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Burnside 5th Model Carbine
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Hei Fantastisk flott Burnside Carabin selges. Her finner man flott info, vedrørende objektet. https://www.forgottenweapons.com/americas-first-metallic-cartridge-the-burnside-carbine/       Mvh Make: Burnside Rifle Co. of Providence, Rhode Island Model: 5th Model Carbine Serial Number: 4234 Year of Manufacture: Page 115 of Springfield Research Service of U.S. Martial Arms Volume 3 shows serial number 4228 as having been issued to the Loudoun County Rangers in 1865, which is only a few off from this rifle, the book shows serial numbers 1703 to 39521 as having pretty much all been issued to this unit. The other 3 volumes do not have serial numbers any closer than this. Caliber: .54 Caliber Self Contained Belted Brass Cartridge Action Type: Single Shot, Rotating Block, Breech Loaded Percussion Rifle. Markings: The lock plate is marked “BURNSIDE RIFLE CO. / PROVIDENCE RI”, the underside is marked with the serial number. The top of the barrel has a scripted "B", the top of the receiver is marked "BURNSIDE PATENT / MODEL OF 1864" and the serial number. The top of the breech block is marked "5335". The lever, lever release, lower tang, trigger guard and butt plate have inspector marks. Barrel Length: 21”, Round Sights / Optics: The front sight is a triangular base that is dovetailed onto the barrel. The rear sight presents a “V” notch in the down position and when flipped up gives a "V" notched elevation leaf for 300 and 500 yard adjustments, the base is set to the barrel by the breech. Stock Configuration & Condition: The stocks are smooth walnut. The forend has a barrel band and shows deeper, dark gouges and scrapes. The butt stock has a sling swivel on the belly and a strait wrist. The butt stock shows a few marks, there are no visible cracks. It appears both stocks received a varnished finish a very long time ago, they do not appear to be sanded. The LOP measures 13” from the front of the trigger to the back of the the metal butt plate; the plate does not have finish remaining and has spots of erosion, in Good condition. The stocks rate in about Very Good overall condition. Type of Finish: The barrel is blue, the receiver and components may have been case colored. Finish Originality: The surfaces are original. Bore Condition: The bore is mid gray in areas and the rifling is slightly worn but still defined. There are some spots of mild erosion but in general, the bore looks very nice for its age. We were able to clean quite a bit of fowling out, some areas appear to be solid surface erosion, found in scattered form; further maintenance may improve the bore further. Overall Condition: No finish remains, the markings are clearly defined, telling us that rub wear, handling and time have honestly removed the blue and case coloring. The bare surfaces have spots of erosion and a few general handling marks. The saddle ring bar is strait and without major damages. The wood to metal fit is generally very crisp, same with metal to metal matings. The screw slots are highly serviceable. Overall, this rifle rates in about Very Good condition. Mechanics: The action functions correctly. This rifle is a 5th model carbine which has an added screw on the right of the receiver to make loading a more fluid process. We have not fired this rifle. As with all previously owned firearms, a thorough cleaning may be necessary to meet your maintenance standards. Box, Paperwork & Accessories: None Our Assessment: As mentioned, this rifle is found to be only 6 off from a documented rifle that was issued in a large series to the Loudoun County Rangers of Virginia in 1865. From http://www.loudounhistory.org/history/loudoun-cw-rangers.htm "Several times during the war, and at least three times on the Maryland bank of the Potomac, the Rangers were surprised in their camps and badly mauled by large, concentrated forces of White's or Mosby's command. At least twice the Rangers claimed that the striking Rebels wore blue uniforms, which allowed them to get close enough to deliver a surprise knockout blow, but this has always been disputed. When both companies of the Rangers were camped at Keyes Switch on the B&O Railroad just west of Harpers Ferry on April 6, 1865, few expected any threatening activity from the all-but-beaten Confederate Army. Military discipline, accordingly, was at low ebb. The Rangers were relaxing in camp when a force of 250 horsemen approached from the northwest on the Charlestown Pike. Since they wore blue uniforms, no one took undue notice. Mosby's troops, thus undetected, captured every horse and man in the camp, some 81 horses and 65 men." This rifle's breech bolt does not have the same serial number as the barrel or receiver but it is not uncommon to see rifles re-built in order to see combat once again. This rifle has a potentially wild past life and may have even fallen into Confederate hands at the end of the war. With all of its age and use, it certainly has a lot of character and this highly historic item will do great in any collection.   NRA ANTIQUE FIREARM CONDITIONS STANDARDS:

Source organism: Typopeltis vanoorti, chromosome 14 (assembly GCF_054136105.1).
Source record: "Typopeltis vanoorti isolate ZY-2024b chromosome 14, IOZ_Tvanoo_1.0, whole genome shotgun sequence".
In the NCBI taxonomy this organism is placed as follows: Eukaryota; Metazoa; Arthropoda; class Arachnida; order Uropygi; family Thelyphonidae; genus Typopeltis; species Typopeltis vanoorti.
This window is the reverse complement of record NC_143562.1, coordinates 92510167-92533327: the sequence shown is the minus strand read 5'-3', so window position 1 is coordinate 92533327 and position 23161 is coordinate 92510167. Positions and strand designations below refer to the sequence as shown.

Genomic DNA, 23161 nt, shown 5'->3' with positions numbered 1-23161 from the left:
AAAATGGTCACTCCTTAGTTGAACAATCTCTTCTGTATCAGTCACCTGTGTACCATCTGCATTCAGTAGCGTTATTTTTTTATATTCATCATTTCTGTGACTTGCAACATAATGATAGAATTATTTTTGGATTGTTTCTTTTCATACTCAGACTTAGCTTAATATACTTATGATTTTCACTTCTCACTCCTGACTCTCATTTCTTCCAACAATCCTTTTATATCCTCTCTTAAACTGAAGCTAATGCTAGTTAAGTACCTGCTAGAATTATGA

• FACTORY NEW: All original parts; 100% original finish; in perfect condition in every respect, inside and out.
  • EXCELLENT: All original parts; over 80% original finish; sharp lettering, numerals and design on metal and wood; unmarred wood; fine bore.
  • FINE: All original parts; over 30% original finish; sharp lettering, numerals and design on metal and wood; minor marks in wood; good bore.
  • VERY GOOD: All original parts; none to 30% original finish; original metal surfaces smooth with all edges sharp; clear lettering, numerals and design on metal; wood slightly scratched or bruised; bore disregarded for collectors firearms.
  • GOOD: Some minor replacement parts; metal smoothly rusted or lightly pitted in places, cleaned or re-blued; principal letters, numerals and design on metal legible; wood refinished, scratched bruised or minor cracks repaired; in good working order.
  • FAIR: Some major parts replaced; minor replacement parts may be required; metal rusted, may be lightly pitted all over, vigorously cleaned or re-blued; rounded edges of metal and wood; principal lettering, numerals and design on metal partly obliterated; wood scratched, bruised, cracked or repaired where broken; in fair working order or can be easily repaired and placed in working order.
  • POOR: Major and minor parts replaced; major replacement parts required and extensive restoration needed; metal deeply pitted; principal lettering, numerals and design obliterated, wood badly scratched, bruised, cracked or broken; mechanically inoperative; generally undesirable as a collector's firearm.